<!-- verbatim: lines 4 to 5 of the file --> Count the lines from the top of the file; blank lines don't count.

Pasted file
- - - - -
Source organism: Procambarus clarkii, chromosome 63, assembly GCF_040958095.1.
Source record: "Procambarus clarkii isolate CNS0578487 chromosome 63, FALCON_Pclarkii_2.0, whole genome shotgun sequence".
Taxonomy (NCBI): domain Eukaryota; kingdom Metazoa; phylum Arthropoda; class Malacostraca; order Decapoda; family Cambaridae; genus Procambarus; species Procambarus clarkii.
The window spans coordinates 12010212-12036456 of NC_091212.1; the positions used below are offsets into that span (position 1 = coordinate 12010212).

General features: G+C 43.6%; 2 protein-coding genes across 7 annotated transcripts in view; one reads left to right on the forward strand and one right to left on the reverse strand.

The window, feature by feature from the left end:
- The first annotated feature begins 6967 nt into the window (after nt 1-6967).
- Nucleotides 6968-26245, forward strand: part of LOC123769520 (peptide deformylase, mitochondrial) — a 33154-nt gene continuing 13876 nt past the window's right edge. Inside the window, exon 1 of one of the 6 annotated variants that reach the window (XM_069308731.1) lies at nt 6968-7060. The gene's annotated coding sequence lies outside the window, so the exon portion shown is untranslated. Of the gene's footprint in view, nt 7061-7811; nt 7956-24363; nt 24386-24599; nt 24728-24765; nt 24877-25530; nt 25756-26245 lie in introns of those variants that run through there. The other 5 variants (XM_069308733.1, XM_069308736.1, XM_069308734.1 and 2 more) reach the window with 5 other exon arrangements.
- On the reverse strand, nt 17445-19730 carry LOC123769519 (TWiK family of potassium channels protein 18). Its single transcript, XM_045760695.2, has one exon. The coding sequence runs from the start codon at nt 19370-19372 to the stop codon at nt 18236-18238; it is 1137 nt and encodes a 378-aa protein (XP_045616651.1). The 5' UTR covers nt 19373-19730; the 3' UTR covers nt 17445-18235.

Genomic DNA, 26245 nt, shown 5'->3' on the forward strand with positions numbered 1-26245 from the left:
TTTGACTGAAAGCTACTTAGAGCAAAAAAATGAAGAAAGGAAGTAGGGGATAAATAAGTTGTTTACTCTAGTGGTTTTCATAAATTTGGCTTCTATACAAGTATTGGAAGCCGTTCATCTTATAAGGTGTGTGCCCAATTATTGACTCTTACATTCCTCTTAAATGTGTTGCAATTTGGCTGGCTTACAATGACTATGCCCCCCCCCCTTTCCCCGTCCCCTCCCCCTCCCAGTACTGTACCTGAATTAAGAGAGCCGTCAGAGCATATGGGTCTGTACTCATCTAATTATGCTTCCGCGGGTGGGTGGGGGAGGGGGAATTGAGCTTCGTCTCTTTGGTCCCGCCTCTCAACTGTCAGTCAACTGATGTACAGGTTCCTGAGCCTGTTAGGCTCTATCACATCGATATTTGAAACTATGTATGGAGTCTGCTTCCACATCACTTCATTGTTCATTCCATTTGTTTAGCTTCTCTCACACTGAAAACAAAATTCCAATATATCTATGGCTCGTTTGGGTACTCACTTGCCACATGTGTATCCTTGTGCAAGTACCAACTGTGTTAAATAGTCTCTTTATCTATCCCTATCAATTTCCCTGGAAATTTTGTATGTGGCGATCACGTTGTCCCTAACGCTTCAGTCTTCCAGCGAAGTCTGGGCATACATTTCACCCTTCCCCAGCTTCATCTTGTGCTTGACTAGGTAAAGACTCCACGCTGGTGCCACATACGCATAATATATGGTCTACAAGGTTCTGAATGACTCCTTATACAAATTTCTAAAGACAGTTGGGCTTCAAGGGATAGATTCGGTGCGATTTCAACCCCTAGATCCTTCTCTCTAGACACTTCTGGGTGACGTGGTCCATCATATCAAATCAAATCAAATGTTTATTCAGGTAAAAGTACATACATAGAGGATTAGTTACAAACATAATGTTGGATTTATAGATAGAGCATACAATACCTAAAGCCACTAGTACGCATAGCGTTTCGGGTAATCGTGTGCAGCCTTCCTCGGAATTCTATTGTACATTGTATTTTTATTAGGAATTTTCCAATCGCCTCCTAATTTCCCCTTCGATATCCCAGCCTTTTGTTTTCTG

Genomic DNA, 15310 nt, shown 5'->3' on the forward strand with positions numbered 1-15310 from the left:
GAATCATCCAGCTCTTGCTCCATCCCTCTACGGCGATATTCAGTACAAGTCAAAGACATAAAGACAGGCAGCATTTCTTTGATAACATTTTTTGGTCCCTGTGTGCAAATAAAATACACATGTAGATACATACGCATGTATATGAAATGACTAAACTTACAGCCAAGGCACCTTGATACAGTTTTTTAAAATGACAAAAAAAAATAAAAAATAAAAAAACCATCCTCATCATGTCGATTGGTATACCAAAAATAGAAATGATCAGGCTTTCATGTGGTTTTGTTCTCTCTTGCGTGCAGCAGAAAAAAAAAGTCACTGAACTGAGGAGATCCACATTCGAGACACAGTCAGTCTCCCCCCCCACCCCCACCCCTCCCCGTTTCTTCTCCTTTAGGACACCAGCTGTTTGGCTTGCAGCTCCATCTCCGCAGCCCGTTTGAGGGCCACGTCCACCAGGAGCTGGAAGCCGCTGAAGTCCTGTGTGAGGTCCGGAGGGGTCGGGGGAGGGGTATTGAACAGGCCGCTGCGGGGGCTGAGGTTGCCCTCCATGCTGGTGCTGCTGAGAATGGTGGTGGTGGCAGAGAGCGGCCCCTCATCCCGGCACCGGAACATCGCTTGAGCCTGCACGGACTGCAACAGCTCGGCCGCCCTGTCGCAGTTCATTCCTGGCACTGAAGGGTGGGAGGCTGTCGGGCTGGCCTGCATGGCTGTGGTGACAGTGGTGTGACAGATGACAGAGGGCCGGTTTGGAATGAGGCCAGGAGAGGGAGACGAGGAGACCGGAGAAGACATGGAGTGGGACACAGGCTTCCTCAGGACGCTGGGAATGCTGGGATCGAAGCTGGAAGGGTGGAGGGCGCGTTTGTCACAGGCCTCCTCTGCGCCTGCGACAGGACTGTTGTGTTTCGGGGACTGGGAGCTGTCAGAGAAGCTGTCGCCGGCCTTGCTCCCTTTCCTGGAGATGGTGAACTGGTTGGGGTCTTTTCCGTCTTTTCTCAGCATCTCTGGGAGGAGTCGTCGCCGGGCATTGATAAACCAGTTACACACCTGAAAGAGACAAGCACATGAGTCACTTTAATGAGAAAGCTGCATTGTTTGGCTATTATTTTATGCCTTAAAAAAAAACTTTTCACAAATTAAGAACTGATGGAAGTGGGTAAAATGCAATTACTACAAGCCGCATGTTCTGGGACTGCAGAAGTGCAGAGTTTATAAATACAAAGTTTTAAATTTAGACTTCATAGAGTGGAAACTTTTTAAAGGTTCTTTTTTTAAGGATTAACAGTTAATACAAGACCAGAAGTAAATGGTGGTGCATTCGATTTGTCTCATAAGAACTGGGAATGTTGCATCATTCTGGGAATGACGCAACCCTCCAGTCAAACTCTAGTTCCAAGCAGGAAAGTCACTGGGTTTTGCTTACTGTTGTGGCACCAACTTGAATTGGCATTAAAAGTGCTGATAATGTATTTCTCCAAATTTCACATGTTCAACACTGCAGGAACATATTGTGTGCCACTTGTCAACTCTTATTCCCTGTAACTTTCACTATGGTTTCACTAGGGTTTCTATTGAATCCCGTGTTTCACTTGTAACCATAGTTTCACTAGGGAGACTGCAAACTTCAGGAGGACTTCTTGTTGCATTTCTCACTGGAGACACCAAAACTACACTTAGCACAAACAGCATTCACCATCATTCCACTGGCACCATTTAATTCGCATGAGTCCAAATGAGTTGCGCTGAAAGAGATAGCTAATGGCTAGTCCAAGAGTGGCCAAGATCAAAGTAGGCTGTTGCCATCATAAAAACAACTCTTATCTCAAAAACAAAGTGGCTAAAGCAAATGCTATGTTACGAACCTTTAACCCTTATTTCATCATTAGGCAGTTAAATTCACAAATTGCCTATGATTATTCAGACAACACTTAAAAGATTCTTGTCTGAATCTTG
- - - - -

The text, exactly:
The window spans coordinates 12010212-12036456 of NC_091212.1; the positions used below are offsets into that span (position 1 = coordinate 12010212).

General features: G+C 43.6%; 2 protein-coding genes across 7 annotated transcripts in view; one reads left to right on the forward strand and one right to left on the reverse strand.